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Former US Officials Weigh In on Global Sea Treaty

CAPITOL HILL - Top officials of the former Bush administration have aired disagreements on whether the United States should join a global maritime treaty known as the Law of the Sea Convention. Former Defense Secretary Donald Rumsfeld and former Deputy Secretary of State John Negroponte testified before the Senate Foreign Relations Committee Thursday.

More than 160 nations belong to the United Nations Convention on the Law of the Sea, which governs how nations may use the world’s oceans and the resources they contain. All major industrialized nations have ratified the treaty except the United States.

According to Donald Rumsfeld, that is how it should remain. The former defense secretary took issue with the treaty’s collectivist treatment of seabed mineral resources.

"I do not believe the United States should endorse a treaty that makes it a legal obligation for productive countries to pay royalties to less-productive countries based on rhetoric about common heritage of mankind. The wealth distribution idea incorporated in the Law of the Sea Treaty is especially objectionable, because the mechanism for redistribution is poorly designed. It uses a newly-created multinational seabed authority. The authority would not be effectively accountable to the American people any more than any U.N. agency is accountable,” Rumsfeld said.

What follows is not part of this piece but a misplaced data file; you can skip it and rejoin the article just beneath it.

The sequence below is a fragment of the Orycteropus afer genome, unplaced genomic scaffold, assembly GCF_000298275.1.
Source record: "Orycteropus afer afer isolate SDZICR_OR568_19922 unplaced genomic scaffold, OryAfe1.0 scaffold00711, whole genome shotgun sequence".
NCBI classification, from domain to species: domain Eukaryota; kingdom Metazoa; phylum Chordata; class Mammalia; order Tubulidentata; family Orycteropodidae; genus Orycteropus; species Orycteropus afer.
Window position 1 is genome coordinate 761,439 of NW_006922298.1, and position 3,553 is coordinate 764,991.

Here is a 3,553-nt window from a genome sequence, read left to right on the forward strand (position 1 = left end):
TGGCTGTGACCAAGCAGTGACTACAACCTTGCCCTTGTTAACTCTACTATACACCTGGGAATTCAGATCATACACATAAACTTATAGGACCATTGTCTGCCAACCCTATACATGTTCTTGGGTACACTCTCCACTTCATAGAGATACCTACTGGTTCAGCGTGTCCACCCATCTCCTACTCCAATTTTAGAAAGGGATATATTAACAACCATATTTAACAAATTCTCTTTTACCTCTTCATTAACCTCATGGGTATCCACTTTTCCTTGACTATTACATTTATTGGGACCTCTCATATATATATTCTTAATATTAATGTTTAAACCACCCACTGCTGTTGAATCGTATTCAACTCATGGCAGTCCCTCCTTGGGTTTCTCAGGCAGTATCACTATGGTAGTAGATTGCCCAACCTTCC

Contrasting Rumsfeld’s opposition to the treaty was a top diplomat of the former Bush administration, John Negroponte, who argued the Law of the Sea Convention would bolster the United States economically and militarily.

“The United States would gain legal protection for its sovereignty - sovereign rights and jurisdiction in off-shore zones, the freedom of maneuvering action for its military forces, and protection for economic and marine research interests at sea. U.S. firms would be able to obtain essential internationally-recognized and exclusive rights to explore and exploit deposits of strategic minerals on the ocean floor beyond national jurisdiction and secure recognized title to the recovered resources,” Negroponte said.

The former Bush administration backed ratification, as does the Obama administration today. But Senate action has been delayed for decades and remains on hold, at least for now. The chairman of the Senate Foreign Relations Committee, John Kerry, has said a vote will not be held before the November elections. Kerry nevertheless backs the treaty.

“Ratifying the treaty will lock in the favorable navigational rights that our military and shipping interests depend on every single day. It will strengthen our hand against China and others who stake out claims in the Pacific, the Arctic, or elsewhere. It will give our oil and gas companies the certainty that they need to make crucial investments to secure our energy future. And it will help secure access to rare earth minerals which we need for weapons systems, computers, cell phones, and the like,” Kerry said.

Lawmakers opposed to ratification argue the Law of the Seas Convention would erode U.S. sovereignty by subjecting it to a global authority on maritime matters.